Sasaku Kusuriyubi’s wild characters and scenes carry both joyful and otherworldly qualities. The artist, garnering praise on social media from the likes of James Jean and Yu Maeda, seems to take influence from both anime, mythology, and a broader pop sensibility.
On scraps on paper, the drawings of Turkish artist Razi Razavi seem to apparate in a ghostly manner, the artist’s sparse details having both uneasy and captivating effects. Each visage carries its own, private narrative, yet many stare directly into the viewer’s eyes. As you’lll see below, the artist’s practice also extends to painting, yet maintains similar qualities.
The work of surrealist Igor Morski combines analogue and digital approaches. His illustrations often contain their own secret messages and mythologies. Yet, there’s still something baldly universal in his subjects, whether unraveling or confined to contained within a seemingly endless wall of compartments.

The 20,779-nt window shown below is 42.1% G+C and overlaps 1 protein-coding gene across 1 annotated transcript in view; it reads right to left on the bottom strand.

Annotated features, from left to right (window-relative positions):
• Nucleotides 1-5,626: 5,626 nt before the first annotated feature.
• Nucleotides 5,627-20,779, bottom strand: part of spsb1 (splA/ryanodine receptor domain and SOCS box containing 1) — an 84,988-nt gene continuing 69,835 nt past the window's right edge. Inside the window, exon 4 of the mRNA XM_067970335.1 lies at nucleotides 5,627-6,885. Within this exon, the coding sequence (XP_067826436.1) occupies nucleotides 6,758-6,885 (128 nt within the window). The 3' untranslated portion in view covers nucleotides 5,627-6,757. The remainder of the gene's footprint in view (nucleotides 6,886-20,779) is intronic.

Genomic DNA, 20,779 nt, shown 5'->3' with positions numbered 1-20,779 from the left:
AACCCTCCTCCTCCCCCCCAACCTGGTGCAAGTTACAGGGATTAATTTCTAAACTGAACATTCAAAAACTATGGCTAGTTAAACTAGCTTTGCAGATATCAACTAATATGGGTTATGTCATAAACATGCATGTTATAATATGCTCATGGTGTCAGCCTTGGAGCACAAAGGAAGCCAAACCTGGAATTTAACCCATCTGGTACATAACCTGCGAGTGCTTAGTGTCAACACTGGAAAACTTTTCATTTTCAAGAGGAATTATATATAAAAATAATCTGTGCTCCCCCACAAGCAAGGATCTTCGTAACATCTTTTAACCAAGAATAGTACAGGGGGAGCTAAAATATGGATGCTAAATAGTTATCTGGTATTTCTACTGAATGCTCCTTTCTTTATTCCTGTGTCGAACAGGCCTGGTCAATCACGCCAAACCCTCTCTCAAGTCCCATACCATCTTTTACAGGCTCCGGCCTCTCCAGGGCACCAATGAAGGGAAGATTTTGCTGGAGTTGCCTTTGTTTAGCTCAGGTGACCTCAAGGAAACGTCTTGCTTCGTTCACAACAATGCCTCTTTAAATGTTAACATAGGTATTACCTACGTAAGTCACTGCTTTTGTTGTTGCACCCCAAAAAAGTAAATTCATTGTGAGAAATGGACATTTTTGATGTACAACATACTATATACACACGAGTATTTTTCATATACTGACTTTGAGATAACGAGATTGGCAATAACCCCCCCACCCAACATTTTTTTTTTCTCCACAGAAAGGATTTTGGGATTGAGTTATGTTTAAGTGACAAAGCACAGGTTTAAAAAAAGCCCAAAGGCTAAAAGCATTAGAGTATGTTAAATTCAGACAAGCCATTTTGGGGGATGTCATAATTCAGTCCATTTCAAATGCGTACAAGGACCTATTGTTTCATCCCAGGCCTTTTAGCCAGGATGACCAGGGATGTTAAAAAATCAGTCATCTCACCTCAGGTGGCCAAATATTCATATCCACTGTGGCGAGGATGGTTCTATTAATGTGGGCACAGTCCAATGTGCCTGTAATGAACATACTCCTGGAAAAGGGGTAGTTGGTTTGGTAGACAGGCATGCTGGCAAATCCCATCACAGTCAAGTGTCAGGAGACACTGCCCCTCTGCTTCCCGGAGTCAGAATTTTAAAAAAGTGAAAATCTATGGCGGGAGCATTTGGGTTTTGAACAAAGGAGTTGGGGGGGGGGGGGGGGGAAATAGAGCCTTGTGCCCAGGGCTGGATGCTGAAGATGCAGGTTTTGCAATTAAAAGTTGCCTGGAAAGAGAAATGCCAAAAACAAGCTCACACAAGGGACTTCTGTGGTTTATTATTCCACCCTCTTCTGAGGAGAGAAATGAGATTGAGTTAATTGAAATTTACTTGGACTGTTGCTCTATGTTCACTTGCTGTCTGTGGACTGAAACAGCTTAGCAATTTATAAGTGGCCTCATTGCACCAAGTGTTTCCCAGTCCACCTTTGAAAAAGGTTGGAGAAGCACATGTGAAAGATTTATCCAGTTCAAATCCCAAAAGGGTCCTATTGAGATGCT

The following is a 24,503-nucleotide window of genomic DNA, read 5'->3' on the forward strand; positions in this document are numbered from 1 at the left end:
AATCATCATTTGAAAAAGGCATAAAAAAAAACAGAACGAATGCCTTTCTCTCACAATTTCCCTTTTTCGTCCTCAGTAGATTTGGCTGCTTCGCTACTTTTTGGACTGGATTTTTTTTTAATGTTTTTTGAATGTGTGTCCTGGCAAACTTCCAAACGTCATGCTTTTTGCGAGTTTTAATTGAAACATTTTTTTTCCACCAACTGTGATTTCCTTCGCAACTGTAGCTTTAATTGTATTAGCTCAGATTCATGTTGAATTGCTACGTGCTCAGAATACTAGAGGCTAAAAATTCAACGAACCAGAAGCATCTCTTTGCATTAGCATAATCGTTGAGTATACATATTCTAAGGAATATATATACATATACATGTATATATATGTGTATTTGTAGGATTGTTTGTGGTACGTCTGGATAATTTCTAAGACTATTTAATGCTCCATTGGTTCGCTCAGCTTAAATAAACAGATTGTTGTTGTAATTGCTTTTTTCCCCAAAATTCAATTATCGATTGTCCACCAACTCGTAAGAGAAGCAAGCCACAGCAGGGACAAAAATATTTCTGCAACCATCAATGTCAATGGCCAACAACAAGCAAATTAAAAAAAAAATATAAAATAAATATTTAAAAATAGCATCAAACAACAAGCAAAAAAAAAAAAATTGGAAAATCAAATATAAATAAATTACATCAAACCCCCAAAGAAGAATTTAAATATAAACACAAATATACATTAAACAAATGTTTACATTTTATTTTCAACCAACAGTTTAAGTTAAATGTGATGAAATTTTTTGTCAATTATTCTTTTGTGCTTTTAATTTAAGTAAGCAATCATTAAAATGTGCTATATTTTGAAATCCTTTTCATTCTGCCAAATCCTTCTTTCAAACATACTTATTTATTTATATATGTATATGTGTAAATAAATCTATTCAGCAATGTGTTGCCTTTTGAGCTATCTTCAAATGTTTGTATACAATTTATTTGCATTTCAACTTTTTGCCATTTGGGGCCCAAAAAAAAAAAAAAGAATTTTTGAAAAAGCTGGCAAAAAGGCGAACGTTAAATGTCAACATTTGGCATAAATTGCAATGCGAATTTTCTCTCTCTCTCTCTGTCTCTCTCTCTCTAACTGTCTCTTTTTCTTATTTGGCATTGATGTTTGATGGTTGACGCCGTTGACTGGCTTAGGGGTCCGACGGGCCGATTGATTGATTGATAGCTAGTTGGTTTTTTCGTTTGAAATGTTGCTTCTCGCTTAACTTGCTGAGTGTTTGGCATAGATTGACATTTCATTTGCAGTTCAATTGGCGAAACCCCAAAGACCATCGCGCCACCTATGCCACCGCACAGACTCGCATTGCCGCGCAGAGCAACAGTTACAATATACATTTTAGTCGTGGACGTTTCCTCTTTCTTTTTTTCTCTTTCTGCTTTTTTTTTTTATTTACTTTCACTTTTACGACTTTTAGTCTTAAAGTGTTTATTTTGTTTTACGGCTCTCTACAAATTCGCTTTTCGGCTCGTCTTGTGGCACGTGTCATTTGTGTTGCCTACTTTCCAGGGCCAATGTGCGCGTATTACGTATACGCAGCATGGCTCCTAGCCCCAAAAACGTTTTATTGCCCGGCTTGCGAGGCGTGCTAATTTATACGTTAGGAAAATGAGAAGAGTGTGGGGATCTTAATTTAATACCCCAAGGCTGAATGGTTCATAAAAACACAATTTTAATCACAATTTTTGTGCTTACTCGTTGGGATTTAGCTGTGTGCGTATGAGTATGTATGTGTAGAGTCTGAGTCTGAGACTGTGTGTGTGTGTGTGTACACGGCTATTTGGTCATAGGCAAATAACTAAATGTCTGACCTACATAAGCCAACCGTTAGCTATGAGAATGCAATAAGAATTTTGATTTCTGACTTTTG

Alessandro Fogo’s oil paintings reach back through time, taking a deep inspiration from history with stirring results. There’s a sense of ritual in many of the Italian artist’s recent work, with connections so numerous that the end result is a broader look at our human history.
Miki Kim’s psychedelic and at times, humorous illustrations blend pop elements across cultures. The artist, who also works in the tattoo industry, creates her bold imagery with fluid linework and soft palettes, both underscoring her absorbing and psychedelic concepts. She has created tattoos and illustrations under the moniker Mick Hee over the past few years.
Manuel Zamudio‘s oil paintings deftly blend realistic portraits with elements of street art. The Texas artist’s work comes to us through our Submission page (here). Over the last few years, Zamudio has shown his work through Texas and Mexico City.